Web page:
• Badlands formations against the blue sky; photo by Rikk Flohr

    Badlands

    National Park South Dakota

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Eric J. Brunnemann named Superintendent for Badlands National Park

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Date: July 19, 2010
Contact: Patty Rooney, (402) 661-1532

OMAHA, Neb. — Eric J. Brunnemann, currently Superintendent at Pinnacles National Monument (NM), Paicines, Calif., has been named the new Superintendent of Badlands National Park, Interior, S.D.  Brunnemann will begin this new assignment on August 29. He succeeds Paige Baker, who retired from Federal service in December 2009. 

“Eric’s work with tribal governments and experience managing both natural and cultural resources will be of great benefit at Badlands,” said National Park Service (NPS) Midwest Regional Director Ernest Quintana. “We look forward to having Eric as a part of the Midwest management team.” 

Brunnemann began his NPS career as a seasonal Museum Aid in 1989 at Fort Davis National Historic Site in Fort Davis, Texas. He worked as a seasonal Park Ranger (Interpretation) and Student Trainee (Archeology, Park Ranger, and Interpretation) at Petroglyph National Monument in Albuquerque, N.M., before converting to permanent status as a Park Ranger (Interpretation) at the park in 1995. Brunnemann also served as an Archeologist and Cultural Resources Specialist at the park. He became Cultural Resources Manager for the Southeast Utah Group in 1999, working from Moab, Utah. Following an Acting Superintendent assignment at Natural Bridges and Hovenweep National Monuments in Utah in 2001, Brunnemann was named the Superintendent at War in the Pacific (on Guam) and American Memorial Park (on Saipan), duty stationed in (Hagatna, Guam). He began his current position in 2005.  

Brunnemann said of this new opportunity, “This is an incredible opportunity to combine the skills and experiences I have had with NPS, together with my experience in cultural and tribal relations, to be a part of Badland's future.  I have watched with admiration the work of Paige Baker as Badlands developed its GMP with the Oglala Sioux, and I am honored to now have the opportunity to be part of this journey.”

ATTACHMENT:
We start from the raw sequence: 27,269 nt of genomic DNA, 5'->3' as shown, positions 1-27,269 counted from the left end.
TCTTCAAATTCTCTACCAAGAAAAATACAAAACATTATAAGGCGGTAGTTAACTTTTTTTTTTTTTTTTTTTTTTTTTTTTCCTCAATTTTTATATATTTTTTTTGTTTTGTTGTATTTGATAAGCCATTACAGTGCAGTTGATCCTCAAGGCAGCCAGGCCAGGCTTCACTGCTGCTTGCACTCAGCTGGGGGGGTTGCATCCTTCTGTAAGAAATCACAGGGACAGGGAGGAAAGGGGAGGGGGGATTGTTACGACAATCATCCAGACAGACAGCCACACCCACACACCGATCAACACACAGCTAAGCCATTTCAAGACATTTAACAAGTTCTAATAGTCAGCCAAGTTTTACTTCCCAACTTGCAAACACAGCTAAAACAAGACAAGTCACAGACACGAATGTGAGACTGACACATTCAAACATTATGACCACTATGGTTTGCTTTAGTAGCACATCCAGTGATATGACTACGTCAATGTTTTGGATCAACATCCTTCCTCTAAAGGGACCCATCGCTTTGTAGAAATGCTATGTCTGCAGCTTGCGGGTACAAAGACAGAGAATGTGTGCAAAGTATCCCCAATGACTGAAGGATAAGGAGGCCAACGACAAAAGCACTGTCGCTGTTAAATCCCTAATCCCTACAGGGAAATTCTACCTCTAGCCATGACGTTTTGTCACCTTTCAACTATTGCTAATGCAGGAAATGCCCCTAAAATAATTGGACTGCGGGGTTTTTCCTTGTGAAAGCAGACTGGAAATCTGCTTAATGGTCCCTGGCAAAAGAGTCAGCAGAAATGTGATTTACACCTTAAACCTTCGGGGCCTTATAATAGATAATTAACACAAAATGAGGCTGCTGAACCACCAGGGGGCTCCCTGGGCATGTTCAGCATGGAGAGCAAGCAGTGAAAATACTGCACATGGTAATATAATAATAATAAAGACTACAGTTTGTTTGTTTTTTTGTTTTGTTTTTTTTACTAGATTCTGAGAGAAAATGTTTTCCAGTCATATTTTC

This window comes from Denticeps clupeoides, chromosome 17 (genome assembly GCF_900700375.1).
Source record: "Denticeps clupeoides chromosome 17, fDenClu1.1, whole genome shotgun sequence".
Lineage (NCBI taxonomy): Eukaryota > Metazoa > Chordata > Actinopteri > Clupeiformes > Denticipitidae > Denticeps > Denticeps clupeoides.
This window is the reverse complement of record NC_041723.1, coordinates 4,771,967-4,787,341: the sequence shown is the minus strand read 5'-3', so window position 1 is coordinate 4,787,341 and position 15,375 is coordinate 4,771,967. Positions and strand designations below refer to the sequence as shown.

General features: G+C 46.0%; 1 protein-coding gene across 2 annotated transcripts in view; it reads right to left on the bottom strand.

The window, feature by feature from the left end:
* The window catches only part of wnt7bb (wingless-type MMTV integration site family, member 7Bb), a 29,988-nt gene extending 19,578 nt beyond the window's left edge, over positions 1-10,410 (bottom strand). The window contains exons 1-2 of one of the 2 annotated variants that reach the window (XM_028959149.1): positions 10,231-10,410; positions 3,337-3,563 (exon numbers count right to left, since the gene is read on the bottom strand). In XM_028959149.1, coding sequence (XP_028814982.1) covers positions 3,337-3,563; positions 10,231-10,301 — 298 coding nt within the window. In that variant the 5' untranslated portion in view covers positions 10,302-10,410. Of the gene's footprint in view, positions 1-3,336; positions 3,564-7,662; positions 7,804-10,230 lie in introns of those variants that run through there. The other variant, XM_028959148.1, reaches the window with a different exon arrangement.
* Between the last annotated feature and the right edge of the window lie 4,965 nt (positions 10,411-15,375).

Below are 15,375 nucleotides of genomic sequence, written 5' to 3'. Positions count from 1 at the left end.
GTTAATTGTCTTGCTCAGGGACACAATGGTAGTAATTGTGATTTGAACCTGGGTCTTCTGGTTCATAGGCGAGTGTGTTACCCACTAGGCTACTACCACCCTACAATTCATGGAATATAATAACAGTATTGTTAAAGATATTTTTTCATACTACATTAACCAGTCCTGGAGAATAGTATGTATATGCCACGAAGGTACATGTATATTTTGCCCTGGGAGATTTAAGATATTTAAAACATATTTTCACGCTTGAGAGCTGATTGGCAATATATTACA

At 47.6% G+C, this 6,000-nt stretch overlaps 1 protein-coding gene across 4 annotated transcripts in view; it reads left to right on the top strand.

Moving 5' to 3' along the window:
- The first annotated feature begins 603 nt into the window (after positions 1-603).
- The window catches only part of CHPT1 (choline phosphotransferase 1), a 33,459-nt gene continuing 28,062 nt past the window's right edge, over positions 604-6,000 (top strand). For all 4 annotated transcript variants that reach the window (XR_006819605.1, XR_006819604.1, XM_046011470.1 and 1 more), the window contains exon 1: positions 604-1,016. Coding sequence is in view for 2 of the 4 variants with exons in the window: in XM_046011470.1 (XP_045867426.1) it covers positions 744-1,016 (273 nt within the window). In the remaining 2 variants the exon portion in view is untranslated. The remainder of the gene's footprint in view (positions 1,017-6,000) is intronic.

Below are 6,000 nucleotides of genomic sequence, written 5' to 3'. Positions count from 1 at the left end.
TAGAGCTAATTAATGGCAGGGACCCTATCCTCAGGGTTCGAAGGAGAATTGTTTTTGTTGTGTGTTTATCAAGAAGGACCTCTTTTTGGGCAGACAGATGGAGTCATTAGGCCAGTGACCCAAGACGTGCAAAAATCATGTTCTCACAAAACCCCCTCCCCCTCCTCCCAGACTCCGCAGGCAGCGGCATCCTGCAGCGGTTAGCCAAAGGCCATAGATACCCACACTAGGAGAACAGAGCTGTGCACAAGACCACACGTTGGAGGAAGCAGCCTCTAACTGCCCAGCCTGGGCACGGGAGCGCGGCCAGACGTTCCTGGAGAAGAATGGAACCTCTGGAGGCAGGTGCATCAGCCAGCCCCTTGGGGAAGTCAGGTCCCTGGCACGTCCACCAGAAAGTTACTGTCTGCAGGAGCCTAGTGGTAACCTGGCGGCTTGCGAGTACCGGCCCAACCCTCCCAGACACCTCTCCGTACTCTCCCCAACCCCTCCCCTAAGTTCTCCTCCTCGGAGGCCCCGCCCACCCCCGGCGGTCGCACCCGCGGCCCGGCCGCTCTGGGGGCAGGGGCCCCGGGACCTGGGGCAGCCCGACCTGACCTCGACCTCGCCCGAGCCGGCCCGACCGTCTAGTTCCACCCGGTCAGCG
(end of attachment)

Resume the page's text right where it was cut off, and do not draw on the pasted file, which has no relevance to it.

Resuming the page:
A Texas native, Brunnemann earned his Associate of Arts degree through San Antonio College in advertising, and received his Bachelor of Arts in Archeology from the University of Texas, Austin (1984). Brunnemann holds a Master of Arts in Anthropology from the University of Texas, Austin (1988). He went on to earn a second Master of Arts in American Studies (Colonial Studies) in 1995 from the University of New Mexico, Albuquerque.

Brunnemann and his wife Wendy met while in Albuquerque at Petroglyph National Monument; Wendy an archeologist with the City of Albuquerque, and Eric the archeologist for NPS. They have two children, Catriona and Aidan, who are well traveled and attend a one-room school outside Pinnacles NM where Wendy is a teacher. Brunnemann’s aptitude is reaching beyond park boundaries. On Guam he brought Navajo code talkers back to the Pacific to meet in Japan at Iwo Jima. At Pinnacles he worked with Rotary of San Juan Bautista and the park’s 501c3 (Pinnacles Partnership) to establish a Sister Park with Parque Nacional Quebrada del Condorito in Argentina. 

Prior to his work with the NPS, Brunnemann completed coursework with the Archeological Field School, Boston University, near Braga, Portugal; served as a contract Archeological Illustrator for Stanford University in Greece; was under contract as an Archeological Crew Supervisor for the University of Texas; and served as Education Program Coordinator for the San Antonio Museum Association.  

Brunnemann is the recipient of the NPS 2007 Pacific West Region Superintendent of the Year for Natural Resource Stewardship Award. He was also awarded The Order of the Chamorri by the Governor of Guam in 2005 for providing exemplary service to the native people of Guam. In 1997, Brunnemann received the NPS Intermountain Region Regional Director’s Award, bestowed for Educational Excellence for Cultural Resource Management.

Established as Badlands National Monument in 1939 and redesignated in 1978, Badlands National Park consists of 244,000 acres of sharply eroded buttes, pinnacles and spires blended with the largest, protected mixed grass prairie in the United States. The Badlands Wilderness Area covers 64,000 acres and is the site of the reintroduction of the black-footed ferret, the most endangered land mammal in North America. The Stronghold Unit is co-managed with the Oglala Sioux Tribe and includes sites of 1890s Ghost Dances. Over 11,000 years of human history pale to the ages old paleontological resources. Badlands National Park contains the world's richest Oligocene epoch fossil beds, dating 37 - 28 million years old, allowing scientists to study the evolution of mammal species such as the horse, sheep, rhinoceros, and pig in the Badlands formations.

 -NPS-

Did You Know?

Sandstone caprock balanced atop eroding sediments, an example of a toadstool or hoodoo

The badlands are some of the fastest eroding landscapes on earth with erosion rates averaging 1” per year in their fragile layers. However, in areas where sandstone is found, the erosion rate may be 1” in 500 years. Often, toadstools form when surrounding sediments erode beneath a sandstone caprock.